Smaller Cars Mean Higher Insurance Payments

Smaller Cars Mean Higher Insurance Payments

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Small cars like the MINI Cooper<br/> may cost you much more to insure<br/> than the large truck or SUV you traded in.

Small cars like the MINI Cooper may cost you much more to insure than the large truck you traded in.

Exchanging your large car or pickup truck for a small, economical vehicle will yield important fuel savings. If you are in the market for a new car, considering something more fuel efficient than your current vehicle will reduce the pain you feel every time that you fill up.

While your gas, maintenance, and registration costs will drop, there is one expense with switching to a new vehicle that will rise. Switching from a larger vehicle to a small car like a Honda Civic or Toyota Prius is likely to raise your car insurance rate.

“Small cars tend to increase insurance costs because they get into more crashes,” says Russ Rader, spokesperson for the Insurance Institute for Highway Safety (IIHS). “There’s a myth that a smaller car is more nimble and helps you avoid crashes, but smaller cars tend to have more collision losses.”

“Of course it’s not the cars causing the accidents, it’s the people behind the wheel. “Part of the reason is the driver,” says Rader. “Smaller cars tend to be less expensive and driven by younger, higher-risk drivers. And they think they can zip around in traffic.”

Past insurance loss experience tracked by the Highway Loss Data Institute (HLDI), a division of IIHS, gives some insight into where these smaller vehicles are resulting in bigger insurance losses (the most recent data comes from 2004 to 2006 model vehicles):

  • The Honda Civic is “worse than average” for personal injury protection losses and medical payments. That means passenger injuries are costly for this car.
  • The Honda Civic Coupe fares even worse: It is “worse than average” for bodily injury and “substantially worse than average” for collision, personal injury protection and medical payment losses.
  • The Honda CR-V, classified as a small SUV, performs at “average” for all loss categories except comprehensive losses, where it is “substantially better than average.” Comprehensive coverage includes payments for theft, fire, vandalism and natural disasters.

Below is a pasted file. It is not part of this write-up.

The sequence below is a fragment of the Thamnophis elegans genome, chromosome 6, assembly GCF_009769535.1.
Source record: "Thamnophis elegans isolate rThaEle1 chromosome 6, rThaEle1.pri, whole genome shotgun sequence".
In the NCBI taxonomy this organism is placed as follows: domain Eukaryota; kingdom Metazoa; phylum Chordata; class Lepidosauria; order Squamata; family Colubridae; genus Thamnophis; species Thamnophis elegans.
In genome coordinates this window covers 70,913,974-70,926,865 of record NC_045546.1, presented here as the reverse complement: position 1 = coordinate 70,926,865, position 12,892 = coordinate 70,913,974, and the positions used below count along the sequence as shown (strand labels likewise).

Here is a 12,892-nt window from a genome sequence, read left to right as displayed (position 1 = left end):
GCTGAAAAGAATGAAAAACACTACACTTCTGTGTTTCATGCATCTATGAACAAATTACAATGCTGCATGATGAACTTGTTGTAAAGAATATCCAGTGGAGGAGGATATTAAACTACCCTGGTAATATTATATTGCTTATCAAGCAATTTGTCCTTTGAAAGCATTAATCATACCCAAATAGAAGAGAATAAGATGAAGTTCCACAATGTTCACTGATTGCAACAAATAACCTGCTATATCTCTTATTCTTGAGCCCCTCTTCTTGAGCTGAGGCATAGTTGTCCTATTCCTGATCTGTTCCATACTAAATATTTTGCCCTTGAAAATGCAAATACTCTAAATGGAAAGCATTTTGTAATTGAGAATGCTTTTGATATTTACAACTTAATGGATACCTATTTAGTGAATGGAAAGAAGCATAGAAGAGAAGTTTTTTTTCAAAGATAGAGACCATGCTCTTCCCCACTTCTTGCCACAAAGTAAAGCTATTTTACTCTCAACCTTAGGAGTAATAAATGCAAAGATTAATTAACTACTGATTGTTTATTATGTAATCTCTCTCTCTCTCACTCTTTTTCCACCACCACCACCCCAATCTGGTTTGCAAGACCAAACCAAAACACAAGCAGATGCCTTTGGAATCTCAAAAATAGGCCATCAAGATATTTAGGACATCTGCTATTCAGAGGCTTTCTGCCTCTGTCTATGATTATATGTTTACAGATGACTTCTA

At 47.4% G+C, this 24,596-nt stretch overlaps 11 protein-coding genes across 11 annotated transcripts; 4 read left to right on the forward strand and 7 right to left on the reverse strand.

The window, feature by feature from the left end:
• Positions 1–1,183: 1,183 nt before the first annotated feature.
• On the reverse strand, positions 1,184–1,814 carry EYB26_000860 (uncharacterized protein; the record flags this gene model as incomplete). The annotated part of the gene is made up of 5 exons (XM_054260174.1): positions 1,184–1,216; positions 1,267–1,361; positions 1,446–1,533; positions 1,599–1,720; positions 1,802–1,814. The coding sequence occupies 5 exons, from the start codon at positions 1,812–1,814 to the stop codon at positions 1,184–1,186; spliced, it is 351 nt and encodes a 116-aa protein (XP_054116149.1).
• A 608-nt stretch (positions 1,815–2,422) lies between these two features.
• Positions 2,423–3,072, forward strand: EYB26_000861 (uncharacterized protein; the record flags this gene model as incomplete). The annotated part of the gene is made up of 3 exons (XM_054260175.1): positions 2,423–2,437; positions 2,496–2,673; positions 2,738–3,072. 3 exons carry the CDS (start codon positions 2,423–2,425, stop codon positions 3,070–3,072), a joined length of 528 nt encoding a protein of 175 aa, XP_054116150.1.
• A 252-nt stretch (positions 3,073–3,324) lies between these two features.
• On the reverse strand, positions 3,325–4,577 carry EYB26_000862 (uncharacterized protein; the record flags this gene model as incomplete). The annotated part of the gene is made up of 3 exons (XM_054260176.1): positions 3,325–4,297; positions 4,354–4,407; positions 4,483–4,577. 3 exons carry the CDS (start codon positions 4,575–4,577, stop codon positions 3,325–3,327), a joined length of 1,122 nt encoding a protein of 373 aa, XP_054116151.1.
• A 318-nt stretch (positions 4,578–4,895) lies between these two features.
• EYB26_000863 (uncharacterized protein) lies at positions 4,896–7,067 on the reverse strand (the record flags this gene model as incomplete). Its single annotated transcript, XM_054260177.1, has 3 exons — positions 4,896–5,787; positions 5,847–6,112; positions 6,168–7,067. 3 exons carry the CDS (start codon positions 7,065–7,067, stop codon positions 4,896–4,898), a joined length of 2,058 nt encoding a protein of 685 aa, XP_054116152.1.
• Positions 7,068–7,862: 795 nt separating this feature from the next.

• The Toyota Sienna minivan is “better” or “substantially better than average” across all loss categories, meaning insurers are paying out less in claims for Sienna drivers. (Very large station wagons and minivans, like the Sienna, Honda Odyssey and Chrysler Town & Country, show no worse-than-average losses at all.)
  • Ford F-150 pickups perform “substantially better than average” for personal injury protection and medical payment claims. Their only “worse” category is comprehensive claims, probably because the F-150 ranks at No. 4 on the “most stolen vehicles” list compiled by the National Insurance Crime Bureau.

“There’s a big safety downside to moving to a smaller car because you’re putting yourself at more risk of injury,” confirms Rader. “It all boils down to the laws of physics: People think about safety features like air bags, but no matter how many air bags you stuff into a smaller car, it’s not going to be as safe as a larger, heavier vehicle.”

If you are considering buying a smaller car you’ll save money in some areas, but your insurance risk will increase. Frontal and side impact airbags may help, but they cannot protect you from serious injury or even death in certain accidents.

(Source: www.insure.com)

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